Let’s see, for specifics… I’ve listened to the entire Inkheart trilogy, which, while not short, are quite good. Stardust is short and fun, as are the Lemony Snicket books – which, as a bonus, are read by Tim Curry. Harry Potter’s always good, as was Peter and the Starcatchers by Dave Barry & Ridley Pearson, and read by Jim Dale. The Abhorsen trilogy by Garth Nix also makes good audio (also read by Tim Curry), as does The Bartimaeus Trilogy by Jonathan Stroud… and the full-cast audio versions of the His Dark Materials trilogy are just fantastic. There’s plenty more that I’ve listened to and liked, but I’ll stop for now. 🙂

  • Eva January 18, 2009, 10:03 pm

    I really like Anansi Boys by Neil Gaiman on CD. 🙂

  • Mike January 18, 2009, 10:57 pm

    In the Twilight vein, Michael Chabon reads the audio for his own Summerland. He’s a charming reader.

    Like Debbie and others, I tend to listen to nonfic. The best I’ve listened to is probably the unabridged Guns, Germs, and Steel read by Doug Ordunio.

  • Sal January 19, 2009, 6:20 am

    I’ve listened to ‘A Bear Called Paddington’ in audio and like it as it’s short, and only when my eyes feel tired reading, and when I’m on the bus. Stephen Fry reads very clearly. Haven’t yet read Twilight, thought it’s a series of 4 books which are quite thick.

  • lizziek8 January 19, 2009, 7:41 am

    I’m an audio book fan all the way. Does your library have MP3 downloads via NetLibrary or OverDrive? I get lots of good books through that.

    Try the Charlain Harris books, the Vampire Ones True Blood on HBO is based on, Dead Until Dark, or the dead body finder, Grave Finder. They are light and have a fun atmosphere about them.

  • Sharon January 19, 2009, 12:42 pm

    When my CD player worked in my car I listened to biographies, and children’s fiction. My favorites are Harry Potter, Island of the Blue Dolphins and Marley and Me.

  • Kim January 19, 2009, 12:46 pm

    Betty and Boo’s Mommy: I liked an audio book in the car too, I listened to Twilight to and from a trip to Madison.

    Melissa: I’ve heard a lot of good things bout the narrator for the Harry Potter books. At this point I have to suck it up with waitlists, but someday I’ll have money for all the books I want!

    Frances: I’ve read good reviews of Inkheart too, it sounds fun.

    Teresa: That’s interesting, I wouldn’t have imagined Cormac McCarthy being much different on audio book!

    Fyrefly: I love Tim Curry, that would be awesome! I also love His Dark Materials, so that sounds fun.

    Eva: I have The Graveyard Book on reserve at the library, so if Neil Gaiman is good that will go on the list.

    Mike: Wow, I can’t imagine listening to Guns, Germs, and Steel, it seems intimidating and like I’d lose focus too easily 🙂

    Sal: Yes, there will be many more hours of the Twilight series for me… they are addicting!

    lizziek8: Yes, I think we have a download, but I haven’t tried it yet. My cousin mentioned the Charlain Harris books too.

    Sharon: I loved Island of Blue Dolphins when I read it in school!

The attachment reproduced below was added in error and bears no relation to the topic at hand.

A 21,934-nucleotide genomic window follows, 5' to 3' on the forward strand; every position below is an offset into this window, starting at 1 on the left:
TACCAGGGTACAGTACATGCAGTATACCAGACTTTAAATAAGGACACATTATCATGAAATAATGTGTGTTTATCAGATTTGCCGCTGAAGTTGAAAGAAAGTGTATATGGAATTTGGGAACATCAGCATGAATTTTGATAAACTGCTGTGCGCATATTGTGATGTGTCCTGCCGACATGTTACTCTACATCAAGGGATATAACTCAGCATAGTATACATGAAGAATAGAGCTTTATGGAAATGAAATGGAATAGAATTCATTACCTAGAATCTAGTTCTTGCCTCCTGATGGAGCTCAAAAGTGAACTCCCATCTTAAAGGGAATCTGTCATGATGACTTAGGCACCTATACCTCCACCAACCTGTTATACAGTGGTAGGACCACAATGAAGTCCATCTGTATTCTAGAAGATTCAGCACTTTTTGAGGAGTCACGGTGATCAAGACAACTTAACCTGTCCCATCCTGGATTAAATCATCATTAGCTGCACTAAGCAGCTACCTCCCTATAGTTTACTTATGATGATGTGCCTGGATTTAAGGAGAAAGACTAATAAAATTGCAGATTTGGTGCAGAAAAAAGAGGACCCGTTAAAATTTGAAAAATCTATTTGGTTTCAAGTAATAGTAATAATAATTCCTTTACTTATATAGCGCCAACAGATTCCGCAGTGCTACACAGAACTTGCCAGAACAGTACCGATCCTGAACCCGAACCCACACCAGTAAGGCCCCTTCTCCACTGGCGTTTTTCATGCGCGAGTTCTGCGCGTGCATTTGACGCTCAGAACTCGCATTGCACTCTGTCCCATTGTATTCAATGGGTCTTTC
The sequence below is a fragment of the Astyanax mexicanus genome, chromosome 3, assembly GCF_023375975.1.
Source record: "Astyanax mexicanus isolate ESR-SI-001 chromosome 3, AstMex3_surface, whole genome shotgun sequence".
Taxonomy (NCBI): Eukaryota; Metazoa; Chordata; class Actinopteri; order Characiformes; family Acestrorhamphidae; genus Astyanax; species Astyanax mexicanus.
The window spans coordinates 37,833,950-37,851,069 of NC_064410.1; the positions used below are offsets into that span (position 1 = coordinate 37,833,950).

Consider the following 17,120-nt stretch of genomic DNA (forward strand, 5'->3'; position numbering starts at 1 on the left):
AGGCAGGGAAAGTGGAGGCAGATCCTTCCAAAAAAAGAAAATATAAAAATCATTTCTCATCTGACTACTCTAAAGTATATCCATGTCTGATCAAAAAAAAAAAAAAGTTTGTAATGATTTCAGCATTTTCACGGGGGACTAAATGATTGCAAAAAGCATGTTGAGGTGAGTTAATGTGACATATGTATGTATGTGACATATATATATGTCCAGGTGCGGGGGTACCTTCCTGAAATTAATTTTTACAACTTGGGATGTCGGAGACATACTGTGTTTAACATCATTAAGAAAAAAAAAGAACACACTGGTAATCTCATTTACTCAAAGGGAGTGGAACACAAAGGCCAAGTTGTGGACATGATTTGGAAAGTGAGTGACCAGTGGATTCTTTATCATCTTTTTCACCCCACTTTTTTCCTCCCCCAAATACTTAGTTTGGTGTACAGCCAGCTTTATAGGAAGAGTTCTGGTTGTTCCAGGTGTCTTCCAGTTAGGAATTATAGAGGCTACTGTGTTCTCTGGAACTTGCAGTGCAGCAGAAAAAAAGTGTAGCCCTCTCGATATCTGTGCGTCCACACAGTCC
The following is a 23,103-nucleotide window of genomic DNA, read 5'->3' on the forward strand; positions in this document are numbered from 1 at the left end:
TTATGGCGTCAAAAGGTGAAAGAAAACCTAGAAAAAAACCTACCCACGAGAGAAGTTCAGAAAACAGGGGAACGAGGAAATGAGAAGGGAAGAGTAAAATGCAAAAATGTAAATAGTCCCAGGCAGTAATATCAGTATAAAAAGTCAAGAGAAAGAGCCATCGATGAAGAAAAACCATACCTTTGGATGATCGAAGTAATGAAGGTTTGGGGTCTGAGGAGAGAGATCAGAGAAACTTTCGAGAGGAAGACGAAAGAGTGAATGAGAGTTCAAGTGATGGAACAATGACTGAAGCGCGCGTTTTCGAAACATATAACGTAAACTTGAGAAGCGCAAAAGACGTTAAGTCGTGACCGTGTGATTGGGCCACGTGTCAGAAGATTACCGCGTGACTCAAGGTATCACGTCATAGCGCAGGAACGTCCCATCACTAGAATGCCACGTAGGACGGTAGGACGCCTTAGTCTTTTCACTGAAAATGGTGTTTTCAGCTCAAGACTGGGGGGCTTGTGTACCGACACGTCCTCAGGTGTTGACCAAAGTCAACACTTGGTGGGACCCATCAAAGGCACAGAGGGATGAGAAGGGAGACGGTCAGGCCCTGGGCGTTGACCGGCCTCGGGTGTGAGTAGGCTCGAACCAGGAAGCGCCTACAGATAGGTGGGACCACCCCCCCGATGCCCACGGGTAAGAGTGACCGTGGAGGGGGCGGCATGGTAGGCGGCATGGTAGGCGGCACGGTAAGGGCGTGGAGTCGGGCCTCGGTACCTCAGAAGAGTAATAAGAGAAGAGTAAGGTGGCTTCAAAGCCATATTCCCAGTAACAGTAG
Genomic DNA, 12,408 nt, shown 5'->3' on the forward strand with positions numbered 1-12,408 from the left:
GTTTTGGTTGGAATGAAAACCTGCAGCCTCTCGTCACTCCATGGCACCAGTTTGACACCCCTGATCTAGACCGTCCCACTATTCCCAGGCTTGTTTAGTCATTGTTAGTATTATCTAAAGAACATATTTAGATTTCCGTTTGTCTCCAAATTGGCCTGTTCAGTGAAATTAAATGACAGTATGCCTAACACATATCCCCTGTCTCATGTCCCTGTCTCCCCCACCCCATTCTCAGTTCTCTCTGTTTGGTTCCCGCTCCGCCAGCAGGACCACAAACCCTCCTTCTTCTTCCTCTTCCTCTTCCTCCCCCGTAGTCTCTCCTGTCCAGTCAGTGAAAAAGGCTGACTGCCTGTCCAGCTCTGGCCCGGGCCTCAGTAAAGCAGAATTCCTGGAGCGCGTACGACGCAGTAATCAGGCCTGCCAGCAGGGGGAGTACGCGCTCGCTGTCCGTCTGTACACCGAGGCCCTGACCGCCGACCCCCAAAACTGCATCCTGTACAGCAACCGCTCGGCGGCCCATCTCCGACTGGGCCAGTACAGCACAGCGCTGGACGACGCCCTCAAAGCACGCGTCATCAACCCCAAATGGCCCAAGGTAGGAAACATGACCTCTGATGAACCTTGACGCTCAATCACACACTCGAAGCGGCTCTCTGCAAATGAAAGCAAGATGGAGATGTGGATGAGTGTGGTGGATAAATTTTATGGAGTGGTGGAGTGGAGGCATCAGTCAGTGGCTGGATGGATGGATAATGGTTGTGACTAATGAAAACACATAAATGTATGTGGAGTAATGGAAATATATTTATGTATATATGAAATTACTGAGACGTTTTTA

• Kim L January 19, 2009, 9:18 pm

    I listened to Coraline by Neil Gaiman on CD, and that was nice, because it was, at heart, a child’s adventure story. And Neil Gaiman read it himself, and he has such a great voice. So I loved that one, it was all over too soon. I tried The Yiddish Policeman’s Union, but all of the Yiddish confused me and I figure I’ll try again with the actual paperbook at some point.

    Ah yes, Twilight. So poorly written, yet so hard to put down.

  • Kim January 20, 2009, 9:09 am

    Kim L: I can see why a lot of Yiddish would be confusing in an audio book; I’ve wanted to read that book so I’ll probably save it for book form when I get to it. And agreed on Twilight 🙂

  • Fyrefly January 20, 2009, 3:59 pm

    I didn’t have a problem with the Yiddish Policeman’s Union on audio – most of the words I could pick up from context, and at least they were pronounced right, which they most certainly wouldn’t have been if I’d been reading the text version. 🙂

  • Joanne January 21, 2009, 5:48 pm

    I liked this point you made: “What surprised me was how willing I was to forgive bad writing while listening to an audio book.”

    I’ve had this happen a few times, the most memorable being a Danielle Steele book. Having read two books by Steele I know that her writing style is not me – but listening to an audio version of the same story I ending up enjoying it.

  • sagustocox January 23, 2009, 1:33 pm

    I agree it is easier to forgive bad reading if the book is entertaining while commuting. I just think some books are meant to be listened to rather than read.

  • Jen February 4, 2009, 12:04 pm

    Fairest by Gail Carson Levine was a great audiobook my mom and I roadtripped out to PEI It’s a great non traditional fairy tale with a great story, lots of actors in it which definately moves the story along. Plus there is music.. It’s fun and lively.. If you have ever read Ella Enchanted.. You will like Fairest

  • Nishita October 15, 2009, 10:58 am

    I suppose if done well, the “actors” could make bad material sound a lot better.

    I am generally not into audio books anyway, something about them (even good ones) that tend to make me drowsy.

    Btw, I have a rather amateurish book review (I had just started bpook blogging) up here:


  • Miss K September 24, 2011, 9:38 am

    I know this thread is two years old, but wanted to add a suggestion: anything Billy Bryson has written is wonderful on audiobook. He reads it himself and is just hilarious.
    I also really enjoyed Neal Schusterman’s Unwind on audiobook.

    • Kim September 27, 2011, 8:53 am

      Thanks for the recommendation. I’ve struggled with Bill Bryson in the past — something about his travel writing really rubs me the wrong way — but I have a few books I’m curious to try and see if they change my mind.